Solved – Why white noise process and IID process are considered martingale

Can anyone explain to me why A white noise process (εt) and An IID process (εt) are martingales?

A stochastic process ${X_t}$ is called a martingale if

$$ operatorname{E}[X_{t+1} mid X_{t}, ldots, X_1} = X_t $$

That is, the expectation of the future conditional on the past is the present.

Fumio Hayashi's Econometrics defines a process ${Z_t}$ as white noise if $operatorname{E}[Z_t] = 0$ and for any $j neq 0$ $operatorname{E}[Z_tZ_{t+j}] = 0$.

Let process ${Y_t}$ be a series of independent flips of a fair coin where $Y_t = 1$ if heads and $Y_t = -1$ if tails. Observe that:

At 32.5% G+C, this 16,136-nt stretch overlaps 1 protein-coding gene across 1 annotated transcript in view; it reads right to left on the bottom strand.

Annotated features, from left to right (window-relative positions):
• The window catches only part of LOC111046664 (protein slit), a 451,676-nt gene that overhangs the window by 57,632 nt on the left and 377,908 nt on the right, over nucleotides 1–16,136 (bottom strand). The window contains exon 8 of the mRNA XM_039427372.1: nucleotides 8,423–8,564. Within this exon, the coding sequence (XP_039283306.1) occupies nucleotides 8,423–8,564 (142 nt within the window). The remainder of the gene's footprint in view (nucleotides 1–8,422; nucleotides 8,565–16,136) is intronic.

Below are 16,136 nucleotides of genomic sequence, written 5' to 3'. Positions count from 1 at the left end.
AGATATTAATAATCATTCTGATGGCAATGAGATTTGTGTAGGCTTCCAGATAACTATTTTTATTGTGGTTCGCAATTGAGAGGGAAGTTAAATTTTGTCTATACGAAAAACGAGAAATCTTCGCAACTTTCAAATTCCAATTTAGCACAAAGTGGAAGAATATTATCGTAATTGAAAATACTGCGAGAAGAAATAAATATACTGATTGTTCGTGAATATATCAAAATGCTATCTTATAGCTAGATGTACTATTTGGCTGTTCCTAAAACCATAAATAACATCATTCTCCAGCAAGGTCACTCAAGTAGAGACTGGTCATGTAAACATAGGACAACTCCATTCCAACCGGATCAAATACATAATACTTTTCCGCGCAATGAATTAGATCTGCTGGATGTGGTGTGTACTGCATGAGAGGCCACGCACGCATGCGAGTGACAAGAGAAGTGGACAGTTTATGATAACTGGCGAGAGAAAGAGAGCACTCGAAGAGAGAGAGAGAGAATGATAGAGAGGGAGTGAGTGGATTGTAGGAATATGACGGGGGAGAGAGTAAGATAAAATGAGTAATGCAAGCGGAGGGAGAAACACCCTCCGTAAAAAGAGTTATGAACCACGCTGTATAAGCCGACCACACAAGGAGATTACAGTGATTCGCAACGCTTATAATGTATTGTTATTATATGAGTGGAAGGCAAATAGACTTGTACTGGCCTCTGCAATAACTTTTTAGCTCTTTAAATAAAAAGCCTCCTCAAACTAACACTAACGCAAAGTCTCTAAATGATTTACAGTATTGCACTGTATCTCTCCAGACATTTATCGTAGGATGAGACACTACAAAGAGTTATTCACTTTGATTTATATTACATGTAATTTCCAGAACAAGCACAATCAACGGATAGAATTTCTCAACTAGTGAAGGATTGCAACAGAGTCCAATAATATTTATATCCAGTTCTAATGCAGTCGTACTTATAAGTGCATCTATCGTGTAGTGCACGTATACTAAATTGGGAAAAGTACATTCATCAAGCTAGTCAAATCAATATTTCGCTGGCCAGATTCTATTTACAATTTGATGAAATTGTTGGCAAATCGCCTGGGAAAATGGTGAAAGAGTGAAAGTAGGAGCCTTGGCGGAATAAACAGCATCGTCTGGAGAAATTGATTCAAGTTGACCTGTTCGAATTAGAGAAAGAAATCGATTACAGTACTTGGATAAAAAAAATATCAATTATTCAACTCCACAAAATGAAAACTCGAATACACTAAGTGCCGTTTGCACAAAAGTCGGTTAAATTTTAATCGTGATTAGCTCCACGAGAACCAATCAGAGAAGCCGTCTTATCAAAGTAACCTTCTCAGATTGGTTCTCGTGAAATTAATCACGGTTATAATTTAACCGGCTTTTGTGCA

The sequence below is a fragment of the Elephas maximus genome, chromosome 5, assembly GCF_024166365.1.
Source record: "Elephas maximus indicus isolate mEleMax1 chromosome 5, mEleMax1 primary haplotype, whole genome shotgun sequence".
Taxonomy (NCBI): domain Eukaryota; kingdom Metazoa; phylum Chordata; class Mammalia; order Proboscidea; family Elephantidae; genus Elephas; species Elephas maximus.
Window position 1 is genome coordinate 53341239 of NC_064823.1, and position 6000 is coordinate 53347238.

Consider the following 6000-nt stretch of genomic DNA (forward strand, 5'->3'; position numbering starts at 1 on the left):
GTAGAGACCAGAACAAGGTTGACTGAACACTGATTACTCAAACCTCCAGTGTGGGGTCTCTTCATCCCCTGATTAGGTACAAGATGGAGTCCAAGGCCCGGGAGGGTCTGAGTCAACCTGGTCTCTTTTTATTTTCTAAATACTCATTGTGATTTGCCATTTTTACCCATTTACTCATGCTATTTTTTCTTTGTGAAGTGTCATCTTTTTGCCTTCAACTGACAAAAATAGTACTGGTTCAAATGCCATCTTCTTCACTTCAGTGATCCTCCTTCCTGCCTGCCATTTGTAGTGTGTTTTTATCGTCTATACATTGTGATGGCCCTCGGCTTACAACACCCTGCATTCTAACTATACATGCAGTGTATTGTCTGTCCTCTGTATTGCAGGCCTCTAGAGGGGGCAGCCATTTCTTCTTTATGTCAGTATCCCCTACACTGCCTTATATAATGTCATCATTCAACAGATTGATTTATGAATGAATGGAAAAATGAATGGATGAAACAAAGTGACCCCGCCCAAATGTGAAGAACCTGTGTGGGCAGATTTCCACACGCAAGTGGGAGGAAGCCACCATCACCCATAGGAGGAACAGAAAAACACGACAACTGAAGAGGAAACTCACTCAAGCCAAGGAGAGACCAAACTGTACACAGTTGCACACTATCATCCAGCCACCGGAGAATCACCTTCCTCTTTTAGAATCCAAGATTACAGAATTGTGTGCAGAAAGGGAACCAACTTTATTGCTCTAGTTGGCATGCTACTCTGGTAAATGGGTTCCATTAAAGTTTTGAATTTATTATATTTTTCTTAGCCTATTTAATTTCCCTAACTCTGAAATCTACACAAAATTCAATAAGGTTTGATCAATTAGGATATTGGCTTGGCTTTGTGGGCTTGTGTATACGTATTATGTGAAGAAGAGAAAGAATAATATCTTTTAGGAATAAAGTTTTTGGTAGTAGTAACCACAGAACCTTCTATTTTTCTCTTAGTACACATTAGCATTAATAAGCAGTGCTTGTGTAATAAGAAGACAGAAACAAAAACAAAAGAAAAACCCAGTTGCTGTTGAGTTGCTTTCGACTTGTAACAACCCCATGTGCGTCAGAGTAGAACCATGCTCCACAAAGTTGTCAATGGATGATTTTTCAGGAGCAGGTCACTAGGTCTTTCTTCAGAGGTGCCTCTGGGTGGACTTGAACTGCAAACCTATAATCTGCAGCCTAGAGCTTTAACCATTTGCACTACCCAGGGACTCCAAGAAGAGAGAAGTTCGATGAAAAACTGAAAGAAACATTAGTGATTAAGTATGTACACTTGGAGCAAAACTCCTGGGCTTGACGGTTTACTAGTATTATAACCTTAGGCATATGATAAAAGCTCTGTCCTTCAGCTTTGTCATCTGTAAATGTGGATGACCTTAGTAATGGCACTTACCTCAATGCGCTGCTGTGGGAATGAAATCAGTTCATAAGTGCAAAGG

• ${Y_t}$ is white noise
  • ${Y_t}$ is NOT a martingale. If we flip a coin heads, we don't expect the next flip to be heads! The conditional expectation of $Y_t$ is always zero, not $Y_{t-1}$.

Perhaps what you're thinking? (or what your Prof is leading you to…)

A process $Delta_t$ is called a martingale difference sequence if the conditional expectation of $Delta_t$ given past information $mathcal{F}_{t-1}$ is zero, that is, $operatorname{E}[Delta_t mid mathcal{F}_{t-1}] = 0$. Consequently a white noise process is a martingale difference sequence. Why is $Delta_t$ called a martingale difference sequence? Define $X_t = X_{t-1} + Delta_t$. Then $X_t$ is a martingale.

(Note also that a martingale difference sequence need not be white noise.)

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